Review by Jason Green
It’s “wrapping up loose ends” time in the third and final issue of Ryder on the Storm, David Hine and Wayne Nichols’ pleasantly creepy noir-fantasy-horror hybrid, and Hine wraps up said ends in pretty much that order. The opening ten-page sequence shows Ryder in detective mode, finally getting to the bottom of the suspicious suicide-by-power-drill mystery that opened up the series. Next, the horror elements take center stage as Ryder, his lover Katrina, the grizzled vet Monk, and a tribe of sewer-dwelling “Mudlarks” lay siege to the Daemon stronghold, hoping to kill the “hive queen” that’s set to give birth to an army of ten thousand horrifying monsters. And finally, those ever present fantasy tropes of familial destiny and a century-spanning war between tribes are raised just long enough to answer a few dangling questions and (naturally) leave enough wiggle room for a sequel.
Much of my enjoyment of the first two issues of Ryder on the Storm centered on Hine’s script, especially its surprising twists and expertly executed tweaks on genre formulas. This third issue, however, the writing feels much more rote, much more “last 30 minutes of a generic action movie” than is typical of Hine’s work. The opening detective scene has Ryder claiming that he basically “knew it all along,” a claim that’s hollow bluster at best. The team’s attack on the Daemons also strains credibility, as it relies so heavily on the ridiculous premise that the Daemons believe Ryder’s now “one of them” that Hine feels it necessary to remind us over and over again that some of them don’t buy it, that not all of the bad guys are quite so gullible.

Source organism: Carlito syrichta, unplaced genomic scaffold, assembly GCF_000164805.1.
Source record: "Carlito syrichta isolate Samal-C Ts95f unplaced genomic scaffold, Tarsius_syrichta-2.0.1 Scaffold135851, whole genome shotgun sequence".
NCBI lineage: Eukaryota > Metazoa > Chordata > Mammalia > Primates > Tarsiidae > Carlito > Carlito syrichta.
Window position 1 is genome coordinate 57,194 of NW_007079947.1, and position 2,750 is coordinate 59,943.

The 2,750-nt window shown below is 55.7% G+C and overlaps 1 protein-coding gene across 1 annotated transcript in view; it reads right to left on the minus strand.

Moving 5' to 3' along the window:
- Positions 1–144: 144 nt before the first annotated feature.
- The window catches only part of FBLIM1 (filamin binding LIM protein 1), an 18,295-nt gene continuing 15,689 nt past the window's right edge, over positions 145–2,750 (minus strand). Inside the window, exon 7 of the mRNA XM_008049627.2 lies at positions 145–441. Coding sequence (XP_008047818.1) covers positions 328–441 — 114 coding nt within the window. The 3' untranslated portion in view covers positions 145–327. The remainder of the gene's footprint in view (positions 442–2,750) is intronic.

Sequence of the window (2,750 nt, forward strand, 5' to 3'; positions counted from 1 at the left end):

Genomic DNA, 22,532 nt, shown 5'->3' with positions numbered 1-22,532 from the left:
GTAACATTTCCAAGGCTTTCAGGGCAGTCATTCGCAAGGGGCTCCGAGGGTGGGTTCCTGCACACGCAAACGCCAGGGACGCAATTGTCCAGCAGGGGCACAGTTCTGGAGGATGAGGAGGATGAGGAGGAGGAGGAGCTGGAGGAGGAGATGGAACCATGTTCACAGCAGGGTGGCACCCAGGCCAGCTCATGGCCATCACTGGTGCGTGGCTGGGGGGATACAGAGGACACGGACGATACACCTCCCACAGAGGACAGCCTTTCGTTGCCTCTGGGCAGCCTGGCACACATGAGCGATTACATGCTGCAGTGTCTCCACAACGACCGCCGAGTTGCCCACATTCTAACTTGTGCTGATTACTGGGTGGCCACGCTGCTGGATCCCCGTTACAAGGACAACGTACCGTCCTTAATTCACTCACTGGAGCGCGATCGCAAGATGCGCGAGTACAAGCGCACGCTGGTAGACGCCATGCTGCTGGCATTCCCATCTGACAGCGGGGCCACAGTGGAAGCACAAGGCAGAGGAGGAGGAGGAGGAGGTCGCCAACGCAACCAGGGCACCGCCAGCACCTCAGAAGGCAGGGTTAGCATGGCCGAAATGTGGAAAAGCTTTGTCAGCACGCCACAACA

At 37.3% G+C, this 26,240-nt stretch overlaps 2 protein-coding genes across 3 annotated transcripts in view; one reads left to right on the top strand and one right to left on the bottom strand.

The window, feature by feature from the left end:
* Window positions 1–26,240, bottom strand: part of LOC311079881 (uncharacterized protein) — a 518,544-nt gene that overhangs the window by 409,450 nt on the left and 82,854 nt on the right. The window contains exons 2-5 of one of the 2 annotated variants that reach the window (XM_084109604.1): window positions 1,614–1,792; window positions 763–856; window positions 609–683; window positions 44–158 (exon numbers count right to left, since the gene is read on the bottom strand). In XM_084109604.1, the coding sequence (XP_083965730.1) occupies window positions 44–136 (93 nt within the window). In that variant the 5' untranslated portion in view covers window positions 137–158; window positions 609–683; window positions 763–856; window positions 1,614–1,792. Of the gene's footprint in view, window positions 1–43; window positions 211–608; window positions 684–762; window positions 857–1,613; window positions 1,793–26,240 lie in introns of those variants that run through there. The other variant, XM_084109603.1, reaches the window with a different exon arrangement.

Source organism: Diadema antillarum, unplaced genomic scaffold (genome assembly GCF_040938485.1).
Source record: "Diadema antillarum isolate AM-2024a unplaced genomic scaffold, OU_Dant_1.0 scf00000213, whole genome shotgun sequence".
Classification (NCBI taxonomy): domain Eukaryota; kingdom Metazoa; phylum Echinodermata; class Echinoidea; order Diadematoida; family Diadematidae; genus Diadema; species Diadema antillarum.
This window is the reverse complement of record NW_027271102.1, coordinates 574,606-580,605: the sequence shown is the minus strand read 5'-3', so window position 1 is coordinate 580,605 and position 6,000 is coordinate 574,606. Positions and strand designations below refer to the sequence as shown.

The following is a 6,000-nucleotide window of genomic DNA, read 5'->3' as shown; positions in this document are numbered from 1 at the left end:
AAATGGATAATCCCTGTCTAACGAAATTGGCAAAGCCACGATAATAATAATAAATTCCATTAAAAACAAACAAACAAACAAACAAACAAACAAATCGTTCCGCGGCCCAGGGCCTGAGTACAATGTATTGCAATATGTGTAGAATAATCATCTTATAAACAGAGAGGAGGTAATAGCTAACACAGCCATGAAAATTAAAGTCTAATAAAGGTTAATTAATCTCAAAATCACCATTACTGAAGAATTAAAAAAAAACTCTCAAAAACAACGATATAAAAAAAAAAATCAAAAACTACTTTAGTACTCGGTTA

Fortunately, that’s not quite a big of a problem as it could have been because this is the ending: the setup was solid enough that Hine, for the most part, just steps out of the way and lets ‘er rip. In this last issue, Nichols (assisted by Hugo Petrus) gets all the good parts, from re-enacting the horrible “power drill” scene in particularly gruesome detail to the strikingly grotesque hive queen, whose two-page splash debut is the issue’s stomach-churning high point.
For an artist with a near photorealistic style, it’s striking how well Nichols takes to drawing fantastical monsters, and this issue gives him page after page to show his chops.
Colorists Feigian Chong and Sansan Saw provide Radical’s standard painterly colors, but also do Nichols a solid by subtly shifting color schemes from scene to scene, from the yellowish panels at Ryder’s apartment to a red tinge for the suicide scene flashback to a slightly otherworldly green at the Daemon compound.
Radical’s comics often give the impression that they’re movie pitches on paper, and Ryder on the Storm doesn’t entirely dodge that impression: in fact, this last issue drove home just how well the book would work as a mid-budget horror movie like Underworld or Blade. But, despite its stock characters, it does have a creative spark beyond its commercial ambitions thanks to some decidedly twisted ideas and gruesome imagery. It’s not high art, but it’s solid genre entertainment with enough twists away from the standard formulas to garner at least a mild recommendation.
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